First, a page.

Today Lenovo officially announced their new Skylight product, the world’s first smartbook powered by the Qualcomm Snapdragon processor.
There isn’t much left to tell that wasn’t already leaked at some point, so let’s take a quick rundown of the full, official specs:
- Qualcomm Snapdragon 1GHz ARM II CPU
- Lenovo customized Linux OS
- 10.1-inch 1280×720 LCD
- WiFi & 3G
- 512MB LP22r2-PAM (system memory)
- 20GB total local storage: 8GB miniSD, 8GB flash, 4GB USB stick
- 2GB cloud storage
- Mono speaker with stereo output, internal mic
- 2 USB 2.0 ports (one in flip-out jack), micro SDHC slot (pre-populated with 8GB card), SIM slot, card reader (SD, SDHC, MMC), mini HDMI output
- 1.3MP webcam
- <2 lbs
- 10 x 7.9 x 0.68 – 0.74 inches
- “Full size” keyboard
- Earth Red & Lotus Blue colors
- 10 hour battery life
- Starting at $499
- Click here to watch a video showcasing Skylight, including the integrated 4GB USB stick & Linux OS
Take THAT Atom
Reading the press release closely, I noticed this in the footnotes:
10+ hours of active battery life is a typical use mode of an equal mixture of web browsing, local video play, high definition video web streaming, standard video web streaming, and system idle (20% for each) with a battery at 100% capacity.
It was awful nice of Lenovo to actually tell us how they got 10 hours. From this equation, it sounds like you could definitely exceed 10 hours if you were solely browsing the web and skipped watching all of your porn videos. You could also still get respectable runtime with all wireless radios off and watching local videos (the airplane situation).
I’m sure Lenovo wouldn’t send this machine out in the wild without it being able to smoothly play HD Flash video, especially given the battery life description, but that remains my biggest concern about the Skylight. The price isn’t too hard to swallow and it sounds like you can drop in a SIM card from your 3G carrier of choice, despite the partnership with AT&T. (I wonder how Apple feels about this?)
8 + 8 + 4 = 20
The local storage is a bit confusing. In the highlights, Lenovo calls for 20GB local flash storage. This is clearly not a single 20GB flash module, but rather a conglomeration of local storage options.
As you’ll see in the Skylight intro video created by Lenovo, there is a nifty little 4GB USB stick that integrates right into the device. There is also an 8GB miniSD card installed, which is quite convenient for bulk file storage that is easy to cart between devices. The remaining 8GB flash is likely a mini PCI-E module that stores the Linux OS and maybe even some local files too. While on the topic of memory, Skylight has 512MB of system memory, which is the same amount you’ll find in the slate module of the IdeaPad U1.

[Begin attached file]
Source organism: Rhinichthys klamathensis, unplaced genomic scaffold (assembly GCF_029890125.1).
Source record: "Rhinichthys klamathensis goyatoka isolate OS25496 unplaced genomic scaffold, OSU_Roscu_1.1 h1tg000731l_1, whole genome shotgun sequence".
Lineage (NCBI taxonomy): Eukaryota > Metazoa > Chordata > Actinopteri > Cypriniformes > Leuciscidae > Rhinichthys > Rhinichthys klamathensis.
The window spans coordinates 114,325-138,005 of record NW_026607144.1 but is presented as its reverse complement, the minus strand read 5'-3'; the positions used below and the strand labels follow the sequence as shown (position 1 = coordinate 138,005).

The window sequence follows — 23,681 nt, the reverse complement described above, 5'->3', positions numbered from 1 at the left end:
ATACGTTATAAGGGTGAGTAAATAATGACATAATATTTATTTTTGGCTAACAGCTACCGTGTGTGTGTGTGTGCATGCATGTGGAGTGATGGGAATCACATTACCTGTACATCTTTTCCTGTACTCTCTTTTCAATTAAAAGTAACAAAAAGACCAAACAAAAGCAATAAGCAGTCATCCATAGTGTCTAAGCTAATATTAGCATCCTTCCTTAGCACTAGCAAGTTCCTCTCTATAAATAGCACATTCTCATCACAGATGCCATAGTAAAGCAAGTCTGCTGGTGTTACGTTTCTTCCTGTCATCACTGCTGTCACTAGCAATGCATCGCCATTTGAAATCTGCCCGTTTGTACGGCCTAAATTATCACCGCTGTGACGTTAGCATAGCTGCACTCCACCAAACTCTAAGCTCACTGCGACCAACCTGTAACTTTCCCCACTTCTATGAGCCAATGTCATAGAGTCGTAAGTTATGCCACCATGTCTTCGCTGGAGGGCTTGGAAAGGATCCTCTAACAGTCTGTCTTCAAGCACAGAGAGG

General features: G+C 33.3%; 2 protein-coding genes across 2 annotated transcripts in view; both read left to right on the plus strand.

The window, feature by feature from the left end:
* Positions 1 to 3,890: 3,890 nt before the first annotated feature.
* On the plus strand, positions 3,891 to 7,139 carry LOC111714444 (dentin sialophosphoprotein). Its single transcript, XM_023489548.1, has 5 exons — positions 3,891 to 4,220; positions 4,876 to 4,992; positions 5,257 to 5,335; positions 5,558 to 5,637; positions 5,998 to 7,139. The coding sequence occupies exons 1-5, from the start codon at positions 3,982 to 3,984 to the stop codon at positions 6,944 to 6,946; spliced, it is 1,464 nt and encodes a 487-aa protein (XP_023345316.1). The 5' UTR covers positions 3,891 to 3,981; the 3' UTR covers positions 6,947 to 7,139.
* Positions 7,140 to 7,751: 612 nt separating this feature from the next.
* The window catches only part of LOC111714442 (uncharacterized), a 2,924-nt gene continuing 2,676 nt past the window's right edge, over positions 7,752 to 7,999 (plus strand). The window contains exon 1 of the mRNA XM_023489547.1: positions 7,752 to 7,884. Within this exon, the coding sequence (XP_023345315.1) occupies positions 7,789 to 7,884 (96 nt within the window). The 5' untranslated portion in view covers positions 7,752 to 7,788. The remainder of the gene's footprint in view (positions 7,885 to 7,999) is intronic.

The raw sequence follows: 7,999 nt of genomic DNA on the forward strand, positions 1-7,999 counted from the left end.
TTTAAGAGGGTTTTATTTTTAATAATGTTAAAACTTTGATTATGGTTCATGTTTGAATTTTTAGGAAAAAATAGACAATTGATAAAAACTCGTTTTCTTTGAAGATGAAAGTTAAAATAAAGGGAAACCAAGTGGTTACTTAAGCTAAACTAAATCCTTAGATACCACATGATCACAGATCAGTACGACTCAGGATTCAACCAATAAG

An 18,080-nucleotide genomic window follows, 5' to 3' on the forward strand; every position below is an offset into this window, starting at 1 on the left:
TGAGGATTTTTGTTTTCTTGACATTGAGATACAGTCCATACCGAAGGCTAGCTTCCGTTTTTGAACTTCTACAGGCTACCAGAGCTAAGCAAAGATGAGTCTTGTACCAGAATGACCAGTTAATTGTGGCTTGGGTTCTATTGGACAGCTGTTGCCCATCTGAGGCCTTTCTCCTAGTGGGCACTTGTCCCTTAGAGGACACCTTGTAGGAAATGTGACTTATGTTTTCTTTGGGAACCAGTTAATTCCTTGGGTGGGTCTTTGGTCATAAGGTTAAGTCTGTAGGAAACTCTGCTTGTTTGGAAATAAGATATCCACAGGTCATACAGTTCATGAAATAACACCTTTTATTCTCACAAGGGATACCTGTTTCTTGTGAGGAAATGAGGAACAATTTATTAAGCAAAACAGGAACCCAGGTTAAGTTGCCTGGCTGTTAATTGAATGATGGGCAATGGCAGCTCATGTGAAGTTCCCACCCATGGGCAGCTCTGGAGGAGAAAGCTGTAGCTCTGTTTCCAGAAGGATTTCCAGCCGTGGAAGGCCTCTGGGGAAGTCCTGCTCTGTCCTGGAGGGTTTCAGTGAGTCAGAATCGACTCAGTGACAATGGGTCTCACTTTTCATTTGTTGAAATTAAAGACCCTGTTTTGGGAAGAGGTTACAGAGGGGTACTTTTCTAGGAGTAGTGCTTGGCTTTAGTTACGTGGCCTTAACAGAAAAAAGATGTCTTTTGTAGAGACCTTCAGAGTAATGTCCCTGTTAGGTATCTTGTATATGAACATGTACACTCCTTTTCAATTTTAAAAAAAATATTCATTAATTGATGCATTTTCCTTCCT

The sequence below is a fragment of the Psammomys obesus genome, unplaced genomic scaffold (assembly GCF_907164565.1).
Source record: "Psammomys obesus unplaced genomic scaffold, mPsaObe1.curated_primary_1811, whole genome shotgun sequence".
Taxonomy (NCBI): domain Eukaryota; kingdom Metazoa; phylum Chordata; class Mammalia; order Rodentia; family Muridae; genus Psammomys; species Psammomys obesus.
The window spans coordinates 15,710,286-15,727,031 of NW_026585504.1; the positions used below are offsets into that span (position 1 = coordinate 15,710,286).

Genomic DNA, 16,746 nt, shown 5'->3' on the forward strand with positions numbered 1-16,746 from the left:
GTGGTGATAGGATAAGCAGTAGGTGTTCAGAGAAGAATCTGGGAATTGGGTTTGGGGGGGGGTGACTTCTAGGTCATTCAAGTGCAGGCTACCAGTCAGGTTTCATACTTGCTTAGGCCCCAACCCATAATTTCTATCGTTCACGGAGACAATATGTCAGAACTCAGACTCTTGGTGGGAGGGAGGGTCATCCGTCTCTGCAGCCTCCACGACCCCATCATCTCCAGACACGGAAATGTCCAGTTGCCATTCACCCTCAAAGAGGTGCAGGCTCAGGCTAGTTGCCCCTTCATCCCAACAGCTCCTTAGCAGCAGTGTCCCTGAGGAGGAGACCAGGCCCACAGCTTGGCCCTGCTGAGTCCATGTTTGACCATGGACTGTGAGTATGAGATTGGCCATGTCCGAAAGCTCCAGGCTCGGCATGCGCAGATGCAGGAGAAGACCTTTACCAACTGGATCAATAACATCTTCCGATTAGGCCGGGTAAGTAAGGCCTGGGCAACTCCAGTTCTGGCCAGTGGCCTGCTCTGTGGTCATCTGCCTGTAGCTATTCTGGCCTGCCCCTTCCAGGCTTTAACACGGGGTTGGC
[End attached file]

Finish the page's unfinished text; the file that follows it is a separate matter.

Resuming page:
Ports? We don’t need no stinking ports
Ethernet? Firewire? eSATA? Those are for you poor chaps tied to a device sitting on a desk. The Skylight is designed to go everywhere with only the occasional need to sip some power. Lenovo did see fit to give you a couple USB ports, in case you want a mouse or to fire up your USB-powered blender. From the description it does sound like one of the USB ports is occupied by the 4GB USB stick, when you have it installed.
The mini HDMI is a very nice touch and I must applaud Lenovo for that one. Not only does it let you connect to an HDTV, despite the question of why, but it opens up access to nearly all modern LCD monitors. Yes, it is a mini HDMI, but the adapters are available for around $5 from online retailers. With the included card reader, you could even use a cloud-based photo editor to go through pics you snapped out & about.
But are YOU getting your wallet out?
The concept of a smartbook, particularly one this well thought out, is very cool. Smartphone-like accessibility, real computing capabilities and no confusion over what it’s designed to do. *cough* netbooks *cough* But the real question is, would you buy it? Why would the Skylight work for you, or why wouldn’t it?
For the past couple years I’ve been hooked on the ThinkPad X Series. The portability and battery life are great, but lately I find myself missing the extra screen inches and pixels. Maybe this wouldn’t be the case with a WXGA+ X200s, but I generally either whip out the T400s or keep my X61 tethered to a 22-inch LCD. If I were to carry a 14-inch T400s or even a 15-inch T500/W500, the Skylight could be a nice companion. Heck, I might even be able to leave the “full notebook” at home when I travel.